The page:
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Who's to blame for Max Kepler turning into Babe Ruth?

Hint: It's not Roberto Perez.

Jason Miller/Getty Images

What the hell, Max Kepler?

The Minnesota Twins have seemingly had the Cleveland Indians' number this season, but no player has dominated them as much as rookie outfielder Max Kepler has in these past two games. In the Game 1 blowout, he belted three home runs off of Danny Salazar and Cody Anderson, and in Game 2 he blasted one off of Carlos Carrasco. Suddenly this seemingly innocent young man and star of Max Keeble's Big Move is an Indians killer and I hate everything about him. In two games he hit one fewer home run than he did in all of 2014. What gives?

Sure, Kepler probably will not hit like this for however many years he remains on the Twins, but just in case the Indians really need to find out why he seems to so easily kill Tribe pitching. And quickly.

Most Indians fans have had a quick trigger finger pointed at Roberto Perez, who stepped in to replace the injured Yan Gomes in mid-July, which seems to coincide with the Indians' partial rotation collapse. I say "seems to" because Danny Salazar looked bad before Gomes was injured, Corey Kluber has been fine, and Trevor Bauer uses Chris Gimenez as his personal catcher, anyway. The only real anomaly is Carrasco, but he has been flying by the seat of his pants all season long anyway, with an FIP over 4.00 despite the low ERA. You could say he was due for some bad luck at some point.

Pointing the finger at Roberto for the bad month of pitching is inaccurate anyway, and blaming him for Max Kepler's sudden explosion is even worse.

The scouting report on Kepler is not exactly difficult. He already has 235 plate appearances this season, and for the most part, he looks like a dead-pull hitter. His spray chart shows a hitter lifting everything dead center, over the right field wall or straight to a waiting outfielder.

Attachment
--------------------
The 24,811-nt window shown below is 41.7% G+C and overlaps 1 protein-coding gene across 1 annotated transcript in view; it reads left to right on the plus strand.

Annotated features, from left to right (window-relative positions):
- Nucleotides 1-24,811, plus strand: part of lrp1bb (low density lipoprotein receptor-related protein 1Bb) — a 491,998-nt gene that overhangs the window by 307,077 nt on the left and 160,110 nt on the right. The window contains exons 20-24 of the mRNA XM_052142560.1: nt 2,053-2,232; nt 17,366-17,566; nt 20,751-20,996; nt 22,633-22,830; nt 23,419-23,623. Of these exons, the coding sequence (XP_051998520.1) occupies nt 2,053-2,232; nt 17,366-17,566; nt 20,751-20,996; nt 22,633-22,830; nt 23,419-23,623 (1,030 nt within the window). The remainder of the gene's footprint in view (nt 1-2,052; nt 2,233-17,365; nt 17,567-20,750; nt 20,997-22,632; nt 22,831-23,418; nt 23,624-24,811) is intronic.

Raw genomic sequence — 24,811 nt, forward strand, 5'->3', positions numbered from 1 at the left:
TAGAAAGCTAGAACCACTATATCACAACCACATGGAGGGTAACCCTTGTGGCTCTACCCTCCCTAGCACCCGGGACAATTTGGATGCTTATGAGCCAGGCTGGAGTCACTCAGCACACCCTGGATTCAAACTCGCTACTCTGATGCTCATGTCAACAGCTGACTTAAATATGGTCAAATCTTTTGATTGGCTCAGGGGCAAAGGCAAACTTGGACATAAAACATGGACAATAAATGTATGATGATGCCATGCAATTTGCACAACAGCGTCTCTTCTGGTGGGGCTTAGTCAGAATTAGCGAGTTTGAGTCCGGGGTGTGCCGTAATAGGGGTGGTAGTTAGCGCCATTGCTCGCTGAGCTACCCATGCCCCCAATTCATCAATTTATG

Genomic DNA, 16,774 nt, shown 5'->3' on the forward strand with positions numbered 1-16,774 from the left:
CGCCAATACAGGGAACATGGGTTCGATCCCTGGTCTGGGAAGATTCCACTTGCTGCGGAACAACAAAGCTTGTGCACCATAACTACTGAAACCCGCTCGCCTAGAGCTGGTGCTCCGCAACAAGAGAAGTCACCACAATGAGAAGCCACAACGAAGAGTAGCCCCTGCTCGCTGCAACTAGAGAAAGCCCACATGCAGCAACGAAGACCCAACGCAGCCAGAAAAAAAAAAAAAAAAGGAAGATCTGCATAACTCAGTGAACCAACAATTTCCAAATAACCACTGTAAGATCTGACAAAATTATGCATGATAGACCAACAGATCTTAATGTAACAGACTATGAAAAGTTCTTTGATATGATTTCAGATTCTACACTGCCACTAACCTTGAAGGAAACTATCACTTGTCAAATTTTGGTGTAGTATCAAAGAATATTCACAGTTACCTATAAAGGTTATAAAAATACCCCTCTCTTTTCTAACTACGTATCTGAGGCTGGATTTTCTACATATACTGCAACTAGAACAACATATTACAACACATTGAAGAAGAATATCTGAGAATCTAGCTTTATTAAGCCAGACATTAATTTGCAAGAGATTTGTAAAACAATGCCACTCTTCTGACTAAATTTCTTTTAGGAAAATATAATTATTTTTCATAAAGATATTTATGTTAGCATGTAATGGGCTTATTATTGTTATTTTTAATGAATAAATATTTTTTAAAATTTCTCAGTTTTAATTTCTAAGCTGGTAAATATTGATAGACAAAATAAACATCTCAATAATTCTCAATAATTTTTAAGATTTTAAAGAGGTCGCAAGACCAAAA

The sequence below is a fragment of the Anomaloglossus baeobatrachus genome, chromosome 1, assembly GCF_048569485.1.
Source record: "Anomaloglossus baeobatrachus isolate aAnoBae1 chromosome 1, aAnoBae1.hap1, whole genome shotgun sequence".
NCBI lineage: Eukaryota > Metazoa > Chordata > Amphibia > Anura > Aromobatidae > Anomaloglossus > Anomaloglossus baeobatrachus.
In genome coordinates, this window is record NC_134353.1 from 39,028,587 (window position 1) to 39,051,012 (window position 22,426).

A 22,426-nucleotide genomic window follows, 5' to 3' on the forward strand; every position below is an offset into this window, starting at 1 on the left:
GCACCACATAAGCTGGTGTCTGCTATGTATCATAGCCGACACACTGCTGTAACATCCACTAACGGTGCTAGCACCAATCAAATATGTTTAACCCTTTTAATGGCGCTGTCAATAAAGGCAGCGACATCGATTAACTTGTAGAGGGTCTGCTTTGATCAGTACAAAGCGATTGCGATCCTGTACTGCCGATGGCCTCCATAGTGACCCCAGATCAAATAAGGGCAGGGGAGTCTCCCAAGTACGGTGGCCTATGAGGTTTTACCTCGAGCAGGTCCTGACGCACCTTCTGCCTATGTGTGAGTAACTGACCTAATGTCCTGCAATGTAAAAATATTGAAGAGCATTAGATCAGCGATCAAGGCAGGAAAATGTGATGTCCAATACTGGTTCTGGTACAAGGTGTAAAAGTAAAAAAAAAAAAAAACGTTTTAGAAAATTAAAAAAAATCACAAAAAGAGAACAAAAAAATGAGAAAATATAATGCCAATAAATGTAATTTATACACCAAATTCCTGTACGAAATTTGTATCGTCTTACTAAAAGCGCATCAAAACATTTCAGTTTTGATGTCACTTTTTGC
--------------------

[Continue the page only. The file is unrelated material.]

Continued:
His heat map at the plate paints the same picture, with a high slugging percentage per pitch on balls up and inside that are easily pulled.

So, naturally, to attack a hitter like this you keep the ball outside, yes? Maybe someone, let's say a catcher, would be calling for balls outside of the zone. In order to find out, I re-watched all four home runs so you don't have to, and there is a very distinct pattern: Roberto Perez desperately wants the balls low and outside, but every single one drifts back inside.

Don't believe me? You should, this is the internet and everything I write is fact. But if you are still not swayed, let's look at the footage, distilled down to some key frames to minimize vomiting at the site of another Max Kepler home run.

First up, Kepler's home run against Salazar on Monday. Here's where Roberto wanted it:

(I like to imagine Roberto enjoys bad rhymes while calling for locations)

And where he got it...

Right over the heart of the plate. Alright, maybe this is a one-time thing. After all, this is just Max f'ing Kepler, who cares.

Let's look at what happened two innings later. Here's where Roberto wanted it:

And where he got it...


Here's where Roberto wanted it:

And where he got it...

I literally couldn't get any frames closer because Kepler swung the bat so fast that the ball is gone in the next frame.

And just when we thought our nightmare was over, Tuesday rolled around. One last time. Where Roberto wanted it:

And where he got it...

The issue is obvious: Stop throwing the ball where Max Kepler can hit it. Terry Francona eventually just gave up and intentionally walked him in a crucial moment last night, which might end up being the right choice if Trevor Bauer and Mike Clevinger cannot hit their locations over the next two games.